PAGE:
PARIS, Feb 3 — In cities the world over, men (and, to a lesser extent, women) who urinate in the street — al fresco — are a scourge of urban life, costing millions of dollars for cleaning and the repair of damage to public infrastructure. And, oh, the stench.
Paris has a new weapon against what the French call “les pipis sauvages” or “wild peeing”: A sleek and eco-friendly public toilet. Befitting the country of Matisse, the urinal looks more like a modernist flower box than a receptacle for human waste.
You can even grow flowers in its compost.
The Parisian innovation was spurred by a problem of public urination so endemic that City Hall recently proposed dispatching a nearly 2,000-strong “incivility brigade” of truncheon-wielding officers to try to prevent bad behaviour, which also includes leaving dog waste on the street and littering cigarette butts. Fines for public urination are steep — about US$75 (RM332).
Even that was not deterrent enough, officials say. A small brigade of sanitation workers still has to scrub about 1,800 square miles of sidewalk each day. And dozens of surfaces are splattered by urine, according to City Hall.
Enter the boxy Uritrottoir — a combination of the French words for “urinal” and “pavement” — which has grabbed headlines and has been lauded as a “friend of flowers” by Le Figaro, the French newspaper, because it produces compost that can be used for fertiliser. Designed by Faltazi, a Nantes-based industrial design firm, its top section also doubles as an attractive flower or plant holder.
The Uritrottoir, which has graffiti-proof paint and does not use water, works by storing urine on a bed of dry straw, sawdust or wood chips. Monitored remotely by a “urine attendant” who can see on a computer when the toilet is full, the urine and straw is carted away to the outskirts of Paris, where it is turned into compost that can later be used in public gardens or parks.
Fabien Esculier, an engineer who is known in the French media as “Monsieur Pipi” because of his expertise on the subject, said the Uritrottoir was more eco-friendly than the dozens of existing public toilets which dot the capital and are connected to the public sewage system.
“Its greatest virtue is that it doesn’t use water, and produces compost that can be used for public gardens and parks,” he said.
Paris’ Gare de Lyon, a railway station that has become ground zero in the capital’s war against public urination, has ordered two of the toilets, which were installed Tuesday outside the station, and the SNCF, France’s state-owned national railway, says it plans to roll out more across the capital if the Uritrottoir is a success.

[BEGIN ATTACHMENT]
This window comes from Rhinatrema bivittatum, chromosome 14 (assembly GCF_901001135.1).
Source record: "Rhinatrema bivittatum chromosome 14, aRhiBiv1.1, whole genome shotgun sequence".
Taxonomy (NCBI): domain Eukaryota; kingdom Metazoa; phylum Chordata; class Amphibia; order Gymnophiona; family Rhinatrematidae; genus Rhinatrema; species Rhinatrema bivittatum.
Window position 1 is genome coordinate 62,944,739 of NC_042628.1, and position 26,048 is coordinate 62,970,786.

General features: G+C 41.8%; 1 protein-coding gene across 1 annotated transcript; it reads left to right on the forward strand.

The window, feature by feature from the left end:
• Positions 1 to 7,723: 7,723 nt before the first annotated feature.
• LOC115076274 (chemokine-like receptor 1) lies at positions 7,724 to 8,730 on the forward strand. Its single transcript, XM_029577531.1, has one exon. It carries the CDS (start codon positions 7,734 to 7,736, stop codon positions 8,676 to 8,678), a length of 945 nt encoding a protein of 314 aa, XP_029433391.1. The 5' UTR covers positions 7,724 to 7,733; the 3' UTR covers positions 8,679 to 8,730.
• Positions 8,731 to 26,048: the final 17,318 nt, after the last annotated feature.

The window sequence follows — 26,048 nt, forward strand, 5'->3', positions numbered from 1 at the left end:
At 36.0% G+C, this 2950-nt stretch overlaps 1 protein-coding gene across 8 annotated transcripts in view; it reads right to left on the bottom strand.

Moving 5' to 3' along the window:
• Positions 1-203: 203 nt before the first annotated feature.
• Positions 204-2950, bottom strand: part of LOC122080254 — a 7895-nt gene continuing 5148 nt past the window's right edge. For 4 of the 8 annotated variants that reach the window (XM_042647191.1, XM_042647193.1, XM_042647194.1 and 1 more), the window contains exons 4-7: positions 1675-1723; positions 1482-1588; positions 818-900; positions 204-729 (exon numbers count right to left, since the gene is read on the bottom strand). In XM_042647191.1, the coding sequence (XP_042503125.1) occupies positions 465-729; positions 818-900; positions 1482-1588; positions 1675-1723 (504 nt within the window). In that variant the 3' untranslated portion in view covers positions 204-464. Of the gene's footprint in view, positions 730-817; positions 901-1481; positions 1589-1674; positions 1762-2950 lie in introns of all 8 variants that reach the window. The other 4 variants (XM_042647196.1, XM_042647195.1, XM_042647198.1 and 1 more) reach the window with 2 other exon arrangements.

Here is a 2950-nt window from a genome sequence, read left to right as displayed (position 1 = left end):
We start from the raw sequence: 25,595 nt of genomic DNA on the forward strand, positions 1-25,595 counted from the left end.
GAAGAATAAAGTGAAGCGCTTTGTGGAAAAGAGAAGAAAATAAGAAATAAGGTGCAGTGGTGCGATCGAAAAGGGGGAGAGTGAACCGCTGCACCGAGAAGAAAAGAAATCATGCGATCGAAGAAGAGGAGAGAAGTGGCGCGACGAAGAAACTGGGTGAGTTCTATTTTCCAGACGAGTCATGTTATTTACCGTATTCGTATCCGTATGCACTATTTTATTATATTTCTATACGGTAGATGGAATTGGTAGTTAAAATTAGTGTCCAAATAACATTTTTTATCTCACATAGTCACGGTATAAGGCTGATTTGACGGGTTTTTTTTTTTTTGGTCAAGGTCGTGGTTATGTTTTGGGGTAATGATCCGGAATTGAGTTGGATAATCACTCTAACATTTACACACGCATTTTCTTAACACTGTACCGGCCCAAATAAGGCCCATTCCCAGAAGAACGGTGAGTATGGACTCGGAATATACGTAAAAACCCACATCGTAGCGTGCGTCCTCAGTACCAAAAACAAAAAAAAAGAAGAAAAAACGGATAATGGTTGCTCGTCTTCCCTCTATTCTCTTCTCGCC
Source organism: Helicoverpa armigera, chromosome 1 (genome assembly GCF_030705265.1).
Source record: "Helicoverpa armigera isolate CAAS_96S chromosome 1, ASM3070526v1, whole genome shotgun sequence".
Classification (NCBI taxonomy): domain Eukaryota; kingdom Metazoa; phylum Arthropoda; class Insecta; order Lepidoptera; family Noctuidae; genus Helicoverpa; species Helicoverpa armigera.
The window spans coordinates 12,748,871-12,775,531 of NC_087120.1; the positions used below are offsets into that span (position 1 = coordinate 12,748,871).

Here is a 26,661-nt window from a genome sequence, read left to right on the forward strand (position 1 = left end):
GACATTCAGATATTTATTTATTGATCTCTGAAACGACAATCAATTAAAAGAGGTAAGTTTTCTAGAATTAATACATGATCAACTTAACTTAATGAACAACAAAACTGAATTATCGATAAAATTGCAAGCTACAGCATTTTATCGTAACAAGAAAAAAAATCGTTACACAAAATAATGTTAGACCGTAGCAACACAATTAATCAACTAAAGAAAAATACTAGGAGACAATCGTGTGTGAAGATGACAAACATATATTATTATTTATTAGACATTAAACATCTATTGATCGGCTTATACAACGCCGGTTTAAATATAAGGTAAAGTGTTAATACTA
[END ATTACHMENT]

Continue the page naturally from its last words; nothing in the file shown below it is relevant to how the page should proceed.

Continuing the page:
“I am optimistic it will work,” said Maxime Bourette, the SNFC maintenance official who ordered the toilets for the railway. “Everyone is tired of the mess.”
He said it remained to be seen whether the toilets were cost effective — he said the SNCF paid about US$9,730 for two, while it would cost about US$865 a month to pay a sanitation worker to clean the toilets and take away the waste.
A designer of the Uritrottoir, Laurent Lebot, 45, an industrial engineer who has also invented an eco-friendly vacuum cleaner, said Nantes, in western France, had ordered three for the spring. He had also had inquiries from local councils in Cannes, France; Lausanne, Switzerland; London; and Saarbrucken, Germany. A large model can handle the outflow of 600 people; a smaller model absorbs 300 trips to the toilet.
“Public urination is a huge problem in France,” Lebot said. “Beyond the terrible smell, urine degrades lamp posts and telephone poles, damages cars, pollutes the Seine and undermines everyday life of a city. Cleaning up wastes water, and detergents are damaging for the environment.”
France is far from alone in combating public urination. In San Francisco, a street lamp whose base was damaged by urine recently collapsed, almost injuring a driver. The city has since installed public urinals adorned by plants.
New York has also long suffered from drunken urinating revellers, but the City Council recently downgraded the offense, along with littering and excessive noise, as part of its effort to divert minor offenders from its overstretched court system. Nevertheless, offenders face a fine of US$350 to US$450 if they commit a third offense within a year.
In Chester, northwest England, the local government has clamped down on public urination amid concerns it was damaging the city’s medieval covered walkways.
In France, the acrid smell of urine has been a particular blight on the French capital stretching back centuries, and Lebot noted that the carbon of the straw had the added benefit of combating the odour of urine. His next challenge, he added, was to design an aesthetically pleasing public toilet that women could use.
Among the steepest fines for an act of public urination — about US$37,500 — was meted out to Pierre Pinoncelli, a French citizen who urinated on the artist Marcel Duchamp’s Dadaist porcelain urinal “Fountain” in 1993 — considered a masterpiece of conceptual art — before hitting it with a hammer.
In 2006, he was fined about US$230,000 after he attacked the artwork a second time. — The New York Times